Get IOL's cool new iPad app...
Rustenburg - A miner wounded in the Marikana shooting does not object to having scars on his chest medically tested to determine when they were inflicted, the Farlam commission of inquiry heard on Wednesday.
Mzoxolo Magidiwana claimed the scars were from a ritual performed at his home in the Eastern Cape, in December 2011.
Police advocate Vuyani Ngalwana wanted the tests done to determine whether they dated from August last year.
This was because police believed that a ritual was performed on a group of protesters, known as the “Marakapa”, on the koppie in Marikana on or around August 14, two days before 34 Lonmin strikers were shot dead.
Ngalwana claimed the purpose of the ritual was to make the group “strong and invincible” to police.
Magidiwana denied he was a Marakapa and that he had the scarring ritual performed on him on the koppie.
At first he appeared hesitant to answer the question, and asked Ngalwana whether he, as a Xhosa man, had similar ritual scars. He said he would not object to the testing, provided his elders and lawyers were present.
Asked about his group's apparent leader, Mgcineni “Mambush” Noki's conversation with police prior to the August 16 shooting, Magidiwana said he did not know what was said.
Ngalwana alleged Noki told police that they, the police, would die on the koppie.
Magidiwana responded: “This thing you are always saying about Mambush... it hurts me because he did nothing wrong. We were killed there like flies.”
Noki was among those killed during the confrontation with police. Magidiwana became upset when asked whether, in Reuters footage shown to him, police could be seen retreating. He shouted and banged his fist on the desk. Commission chairman, retired judge Ian Farlam, asked him to refrain from doing this and to answer the question.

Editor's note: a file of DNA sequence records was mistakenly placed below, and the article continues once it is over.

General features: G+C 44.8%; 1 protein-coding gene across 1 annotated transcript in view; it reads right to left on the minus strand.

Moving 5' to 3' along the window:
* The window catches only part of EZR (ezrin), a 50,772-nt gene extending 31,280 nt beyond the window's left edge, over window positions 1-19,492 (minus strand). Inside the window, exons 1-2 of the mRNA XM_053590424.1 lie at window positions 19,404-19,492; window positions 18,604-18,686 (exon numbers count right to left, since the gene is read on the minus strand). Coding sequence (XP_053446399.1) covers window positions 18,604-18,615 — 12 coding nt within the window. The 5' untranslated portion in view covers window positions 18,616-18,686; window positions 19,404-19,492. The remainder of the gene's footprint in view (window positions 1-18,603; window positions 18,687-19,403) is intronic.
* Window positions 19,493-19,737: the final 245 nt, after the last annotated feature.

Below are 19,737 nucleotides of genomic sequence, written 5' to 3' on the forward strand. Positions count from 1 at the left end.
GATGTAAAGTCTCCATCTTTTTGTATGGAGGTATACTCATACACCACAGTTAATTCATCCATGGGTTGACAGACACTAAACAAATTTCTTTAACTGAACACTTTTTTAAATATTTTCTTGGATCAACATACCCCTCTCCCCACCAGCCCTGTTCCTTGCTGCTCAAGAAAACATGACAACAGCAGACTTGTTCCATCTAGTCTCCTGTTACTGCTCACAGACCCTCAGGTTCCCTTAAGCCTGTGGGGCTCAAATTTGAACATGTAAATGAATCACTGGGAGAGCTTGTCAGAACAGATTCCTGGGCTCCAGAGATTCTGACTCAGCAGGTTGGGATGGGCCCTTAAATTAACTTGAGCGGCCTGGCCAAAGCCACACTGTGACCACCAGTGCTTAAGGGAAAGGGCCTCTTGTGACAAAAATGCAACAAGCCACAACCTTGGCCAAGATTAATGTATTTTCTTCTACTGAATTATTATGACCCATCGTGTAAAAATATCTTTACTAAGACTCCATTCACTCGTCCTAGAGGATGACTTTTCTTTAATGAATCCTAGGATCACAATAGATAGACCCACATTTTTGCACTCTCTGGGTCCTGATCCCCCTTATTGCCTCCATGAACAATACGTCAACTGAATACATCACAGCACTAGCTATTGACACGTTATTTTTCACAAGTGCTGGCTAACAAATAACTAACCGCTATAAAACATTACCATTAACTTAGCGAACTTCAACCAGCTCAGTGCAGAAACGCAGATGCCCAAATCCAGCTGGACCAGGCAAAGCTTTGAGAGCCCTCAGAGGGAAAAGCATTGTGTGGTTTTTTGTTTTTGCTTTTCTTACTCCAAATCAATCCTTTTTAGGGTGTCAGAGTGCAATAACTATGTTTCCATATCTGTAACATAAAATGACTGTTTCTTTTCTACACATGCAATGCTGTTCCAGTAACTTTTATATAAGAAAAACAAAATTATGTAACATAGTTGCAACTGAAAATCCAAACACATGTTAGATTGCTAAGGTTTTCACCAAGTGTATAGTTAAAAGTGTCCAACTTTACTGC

Magidiwana then started crying. Farlam said it was not the commission's intention to subject him to unnecessary pain.
Farlam said it was understandable that seeing the footage of a time when Magidiwana could have died, and some of his colleagues were killed, could be upsetting.
He adjourned the commission until 10am on Monday.
Earlier, Magidiwana claimed police encircled his group of protesters to shoot them.
“All endeavours were made to have us encircled so we could not get away.”
When the first police Nyala vehicle began to deploy barbed wire, the group discussed its next move.
“Even as we were singing and moving, police started moving (to a gap in the police line). They knew we would go there and they would encircle us and shoot us.”
Magidiwana previously told the commission the police repeatedly shot and beat him on August 16. He was arrested for possession of a firearm, but could not be detained because of the severity of his injuries. He has denied police claims that he carried a firearm and that he shot at a police Nyala vehicle.
The commission is holding hearings in Rustenburg, North West, as part of its inquiry into the deaths of 44 people during an unprotected strike at Lonmin's platinum mine in Marikana last year.
On August 16, 34 striking mineworkers were shot dead and 78 injured when the police opened fire while allegedly trying to disperse a group which had gathered on a hill near the mine.
Ten people, including two police officers and two security guards, were killed near the mine in the preceding week. - Sapa